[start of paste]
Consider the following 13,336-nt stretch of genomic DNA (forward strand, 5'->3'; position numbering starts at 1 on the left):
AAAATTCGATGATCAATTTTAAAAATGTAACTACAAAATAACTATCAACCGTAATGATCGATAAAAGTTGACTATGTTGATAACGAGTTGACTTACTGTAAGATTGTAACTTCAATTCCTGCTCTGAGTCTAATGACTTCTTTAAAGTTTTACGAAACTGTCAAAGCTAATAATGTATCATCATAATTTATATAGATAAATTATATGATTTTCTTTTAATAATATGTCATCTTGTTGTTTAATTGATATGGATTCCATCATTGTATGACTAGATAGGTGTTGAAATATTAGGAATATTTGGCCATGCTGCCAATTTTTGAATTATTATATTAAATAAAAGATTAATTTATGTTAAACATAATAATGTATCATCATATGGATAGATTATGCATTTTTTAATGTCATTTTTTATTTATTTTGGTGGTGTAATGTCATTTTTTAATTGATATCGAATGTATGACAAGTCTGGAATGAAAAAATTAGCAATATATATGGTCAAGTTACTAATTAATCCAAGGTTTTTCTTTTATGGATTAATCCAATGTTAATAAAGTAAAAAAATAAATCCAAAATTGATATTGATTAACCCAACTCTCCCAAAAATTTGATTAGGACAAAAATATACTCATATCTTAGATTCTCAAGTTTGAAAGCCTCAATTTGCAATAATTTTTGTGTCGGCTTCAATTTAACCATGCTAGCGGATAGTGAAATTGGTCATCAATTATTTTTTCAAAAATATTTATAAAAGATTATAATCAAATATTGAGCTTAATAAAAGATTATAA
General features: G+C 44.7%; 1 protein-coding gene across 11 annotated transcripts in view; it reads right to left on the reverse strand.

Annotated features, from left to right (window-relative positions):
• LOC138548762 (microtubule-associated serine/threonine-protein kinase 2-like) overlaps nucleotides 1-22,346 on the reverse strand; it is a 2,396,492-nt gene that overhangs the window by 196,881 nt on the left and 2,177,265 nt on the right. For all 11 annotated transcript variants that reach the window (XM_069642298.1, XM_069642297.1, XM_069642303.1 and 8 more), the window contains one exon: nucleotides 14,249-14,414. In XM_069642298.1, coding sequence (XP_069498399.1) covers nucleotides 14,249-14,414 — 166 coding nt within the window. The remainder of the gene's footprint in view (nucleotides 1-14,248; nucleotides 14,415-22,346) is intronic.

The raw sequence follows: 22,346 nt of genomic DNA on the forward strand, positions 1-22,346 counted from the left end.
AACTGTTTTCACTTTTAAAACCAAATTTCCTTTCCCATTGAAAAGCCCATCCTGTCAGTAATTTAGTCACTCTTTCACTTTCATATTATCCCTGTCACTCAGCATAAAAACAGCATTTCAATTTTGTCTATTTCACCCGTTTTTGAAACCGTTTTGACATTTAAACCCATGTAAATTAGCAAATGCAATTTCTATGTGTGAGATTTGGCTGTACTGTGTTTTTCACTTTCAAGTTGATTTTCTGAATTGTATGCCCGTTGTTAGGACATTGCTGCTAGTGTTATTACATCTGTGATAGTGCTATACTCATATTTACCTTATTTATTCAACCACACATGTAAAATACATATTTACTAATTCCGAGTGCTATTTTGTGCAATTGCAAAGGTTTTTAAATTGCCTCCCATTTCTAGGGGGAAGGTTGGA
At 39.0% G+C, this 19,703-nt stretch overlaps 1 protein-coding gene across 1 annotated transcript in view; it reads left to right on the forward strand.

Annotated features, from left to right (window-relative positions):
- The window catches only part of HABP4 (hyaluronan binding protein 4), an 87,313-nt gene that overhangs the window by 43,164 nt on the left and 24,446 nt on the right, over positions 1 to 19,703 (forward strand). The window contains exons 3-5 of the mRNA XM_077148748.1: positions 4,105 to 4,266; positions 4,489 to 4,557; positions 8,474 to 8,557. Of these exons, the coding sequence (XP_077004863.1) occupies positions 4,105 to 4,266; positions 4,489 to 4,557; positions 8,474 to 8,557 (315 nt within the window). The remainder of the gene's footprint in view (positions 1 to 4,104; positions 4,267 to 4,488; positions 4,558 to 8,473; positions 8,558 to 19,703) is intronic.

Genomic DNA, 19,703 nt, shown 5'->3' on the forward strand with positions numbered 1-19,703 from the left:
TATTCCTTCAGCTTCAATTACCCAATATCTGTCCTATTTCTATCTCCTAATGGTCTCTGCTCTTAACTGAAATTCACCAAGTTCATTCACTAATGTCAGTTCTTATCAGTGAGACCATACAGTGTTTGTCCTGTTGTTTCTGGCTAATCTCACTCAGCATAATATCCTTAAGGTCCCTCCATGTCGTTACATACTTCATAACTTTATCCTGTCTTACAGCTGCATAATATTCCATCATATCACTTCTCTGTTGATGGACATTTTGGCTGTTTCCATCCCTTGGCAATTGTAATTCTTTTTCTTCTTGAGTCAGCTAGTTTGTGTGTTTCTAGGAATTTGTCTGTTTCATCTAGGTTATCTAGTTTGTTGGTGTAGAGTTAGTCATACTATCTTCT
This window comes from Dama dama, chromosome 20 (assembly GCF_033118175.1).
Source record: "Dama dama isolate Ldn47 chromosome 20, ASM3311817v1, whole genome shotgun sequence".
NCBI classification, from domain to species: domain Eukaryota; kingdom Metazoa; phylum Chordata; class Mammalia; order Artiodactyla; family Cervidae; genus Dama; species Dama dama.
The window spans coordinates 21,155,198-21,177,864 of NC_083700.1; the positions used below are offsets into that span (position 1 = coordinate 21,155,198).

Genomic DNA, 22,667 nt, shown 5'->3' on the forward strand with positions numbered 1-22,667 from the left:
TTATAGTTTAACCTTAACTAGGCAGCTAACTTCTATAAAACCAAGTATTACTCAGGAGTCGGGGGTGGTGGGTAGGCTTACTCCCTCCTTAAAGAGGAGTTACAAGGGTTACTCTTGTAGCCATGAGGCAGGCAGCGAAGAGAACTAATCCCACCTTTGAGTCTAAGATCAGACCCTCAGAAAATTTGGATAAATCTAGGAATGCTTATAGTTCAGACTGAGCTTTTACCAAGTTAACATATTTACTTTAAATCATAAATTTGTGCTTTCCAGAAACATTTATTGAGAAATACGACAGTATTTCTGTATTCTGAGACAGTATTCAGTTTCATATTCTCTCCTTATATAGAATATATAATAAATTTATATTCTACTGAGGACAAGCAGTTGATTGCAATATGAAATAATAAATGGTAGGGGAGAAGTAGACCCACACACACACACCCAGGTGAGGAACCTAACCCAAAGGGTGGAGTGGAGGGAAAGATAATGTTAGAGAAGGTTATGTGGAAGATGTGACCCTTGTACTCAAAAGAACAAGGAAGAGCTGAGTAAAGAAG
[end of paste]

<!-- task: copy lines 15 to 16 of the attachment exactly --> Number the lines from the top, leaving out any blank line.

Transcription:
NCBI classification, from domain to species: domain Eukaryota; kingdom Metazoa; phylum Chordata; class Mammalia; order Artiodactyla; family Cervidae; genus Dama; species Dama dama.
The window spans coordinates 21,155,198-21,177,864 of NC_083700.1; the positions used below are offsets into that span (position 1 = coordinate 21,155,198).